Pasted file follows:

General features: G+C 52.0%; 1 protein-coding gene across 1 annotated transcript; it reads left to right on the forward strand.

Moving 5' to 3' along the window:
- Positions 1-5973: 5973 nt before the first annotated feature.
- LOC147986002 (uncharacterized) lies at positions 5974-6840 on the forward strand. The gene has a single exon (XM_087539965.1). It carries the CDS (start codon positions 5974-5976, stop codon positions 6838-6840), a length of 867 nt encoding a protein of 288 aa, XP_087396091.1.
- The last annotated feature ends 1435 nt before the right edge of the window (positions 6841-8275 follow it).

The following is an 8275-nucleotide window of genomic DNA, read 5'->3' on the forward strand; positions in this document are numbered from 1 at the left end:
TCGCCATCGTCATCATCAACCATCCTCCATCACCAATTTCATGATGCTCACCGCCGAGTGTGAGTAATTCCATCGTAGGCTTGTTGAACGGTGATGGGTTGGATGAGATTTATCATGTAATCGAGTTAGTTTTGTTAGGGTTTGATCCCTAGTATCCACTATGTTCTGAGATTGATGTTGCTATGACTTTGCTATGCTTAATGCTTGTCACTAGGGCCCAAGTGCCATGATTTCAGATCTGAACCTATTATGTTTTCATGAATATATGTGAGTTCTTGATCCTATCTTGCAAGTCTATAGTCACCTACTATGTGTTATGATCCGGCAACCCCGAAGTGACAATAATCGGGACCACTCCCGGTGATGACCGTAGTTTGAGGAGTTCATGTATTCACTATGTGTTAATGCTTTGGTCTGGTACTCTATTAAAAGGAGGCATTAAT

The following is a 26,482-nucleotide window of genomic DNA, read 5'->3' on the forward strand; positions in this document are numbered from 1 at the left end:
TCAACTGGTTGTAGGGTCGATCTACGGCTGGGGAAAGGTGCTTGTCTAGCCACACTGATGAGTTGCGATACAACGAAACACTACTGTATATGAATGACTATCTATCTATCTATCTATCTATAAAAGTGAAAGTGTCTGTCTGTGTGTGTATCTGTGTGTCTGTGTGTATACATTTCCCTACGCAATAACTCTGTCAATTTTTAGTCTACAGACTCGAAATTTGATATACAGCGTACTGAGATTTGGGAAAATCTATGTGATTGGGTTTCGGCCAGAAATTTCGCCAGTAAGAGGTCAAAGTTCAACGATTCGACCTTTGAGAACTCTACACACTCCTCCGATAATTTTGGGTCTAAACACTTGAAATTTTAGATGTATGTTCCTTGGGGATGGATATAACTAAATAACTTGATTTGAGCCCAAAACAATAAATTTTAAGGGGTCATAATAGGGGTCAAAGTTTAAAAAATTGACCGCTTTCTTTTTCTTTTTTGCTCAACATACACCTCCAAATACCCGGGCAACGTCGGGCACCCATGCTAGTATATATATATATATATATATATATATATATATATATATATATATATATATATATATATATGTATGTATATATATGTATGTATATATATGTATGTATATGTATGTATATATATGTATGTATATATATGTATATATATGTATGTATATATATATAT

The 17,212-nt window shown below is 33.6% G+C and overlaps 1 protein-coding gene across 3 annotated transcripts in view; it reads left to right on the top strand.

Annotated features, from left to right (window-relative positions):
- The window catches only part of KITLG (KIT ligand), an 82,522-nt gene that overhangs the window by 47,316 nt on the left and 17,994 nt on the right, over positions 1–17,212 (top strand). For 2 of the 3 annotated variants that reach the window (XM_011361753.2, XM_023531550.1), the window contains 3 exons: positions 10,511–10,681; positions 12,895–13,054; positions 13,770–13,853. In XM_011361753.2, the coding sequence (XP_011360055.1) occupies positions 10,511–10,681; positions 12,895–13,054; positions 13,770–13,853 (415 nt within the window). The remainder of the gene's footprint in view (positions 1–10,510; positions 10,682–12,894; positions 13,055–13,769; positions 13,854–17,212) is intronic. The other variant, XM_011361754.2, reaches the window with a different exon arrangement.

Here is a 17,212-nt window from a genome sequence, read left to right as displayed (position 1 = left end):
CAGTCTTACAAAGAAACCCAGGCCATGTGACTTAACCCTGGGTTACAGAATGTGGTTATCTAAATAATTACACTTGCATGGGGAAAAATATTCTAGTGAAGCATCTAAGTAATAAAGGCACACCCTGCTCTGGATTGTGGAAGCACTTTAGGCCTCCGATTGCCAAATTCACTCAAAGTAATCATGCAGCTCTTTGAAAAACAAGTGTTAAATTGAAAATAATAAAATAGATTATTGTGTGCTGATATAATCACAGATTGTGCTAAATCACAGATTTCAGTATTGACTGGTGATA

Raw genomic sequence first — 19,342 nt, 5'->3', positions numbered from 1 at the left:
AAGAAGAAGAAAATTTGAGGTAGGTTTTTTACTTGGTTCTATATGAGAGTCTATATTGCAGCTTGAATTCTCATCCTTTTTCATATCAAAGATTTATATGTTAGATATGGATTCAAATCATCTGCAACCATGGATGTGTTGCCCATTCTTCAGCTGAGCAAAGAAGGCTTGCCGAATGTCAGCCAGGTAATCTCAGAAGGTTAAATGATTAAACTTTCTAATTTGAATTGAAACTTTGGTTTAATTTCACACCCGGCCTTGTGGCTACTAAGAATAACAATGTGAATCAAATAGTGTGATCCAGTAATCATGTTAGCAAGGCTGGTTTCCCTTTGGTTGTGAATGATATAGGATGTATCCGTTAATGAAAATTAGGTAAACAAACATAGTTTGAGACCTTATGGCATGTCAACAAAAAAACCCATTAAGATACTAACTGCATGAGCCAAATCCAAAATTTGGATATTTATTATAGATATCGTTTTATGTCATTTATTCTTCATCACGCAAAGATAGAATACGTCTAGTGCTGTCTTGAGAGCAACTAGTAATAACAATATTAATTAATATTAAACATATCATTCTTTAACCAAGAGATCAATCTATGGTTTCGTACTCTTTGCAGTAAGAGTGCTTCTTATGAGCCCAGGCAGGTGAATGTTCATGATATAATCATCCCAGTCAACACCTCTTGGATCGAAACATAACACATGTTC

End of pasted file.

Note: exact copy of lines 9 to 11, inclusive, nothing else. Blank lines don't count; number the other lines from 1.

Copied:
TCAACTGGTTGTAGGGTCGATCTACGGCTGGGGAAAGGTGCTTGTCTAGCCACACTGATGAGTTGCGATACAACGAAACACTACTGTATATGAATGACTATCTATCTATCTATCTATCTATAAAAGTGAAAGTGTCTGTCTGTGTGTGTATCTGTGTGTCTGTGTGTATACATTTCCCTACGCAATAACTCTGTCAATTTTTAGTCTACAGACTCGAAATTTGATATACAGCGTACTGAGATTTGGGAAAATCTATGTGATTGGGTTTCGGCCAGAAATTTCGCCAGTAAGAGGTCAAAGTTCAACGATTCGACCTTTGAGAACTCTACACACTCCTCCGATAATTTTGGGTCTAAACACTTGAAATTTTAGATGTATGTTCCTTGGGGATGGATATAACTAAATAACTTGATTTGAGCCCAAAACAATAAATTTTAAGGGGTCATAATAGGGGTCAAAGTTTAAAAAATTGACCGCTTTCTTTTTCTTTTTTGCTCAACATACACCTCCAAATACCCGGGCAACGTCGGGCACCCATGCTAGTATATATATATATATATATATATATATATATATATATATATATATATATATATATATATATGTATGTATATATATGTATGTATATATATGTATGTATATGTATGTATATATATGTATGTATATATATGTATATATATGTATGTATATATATATAT

The 17,212-nt window shown below is 33.6% G+C and overlaps 1 protein-coding gene across 3 annotated transcripts in view; it reads left to right on the top strand.

Annotated features, from left to right (window-relative positions):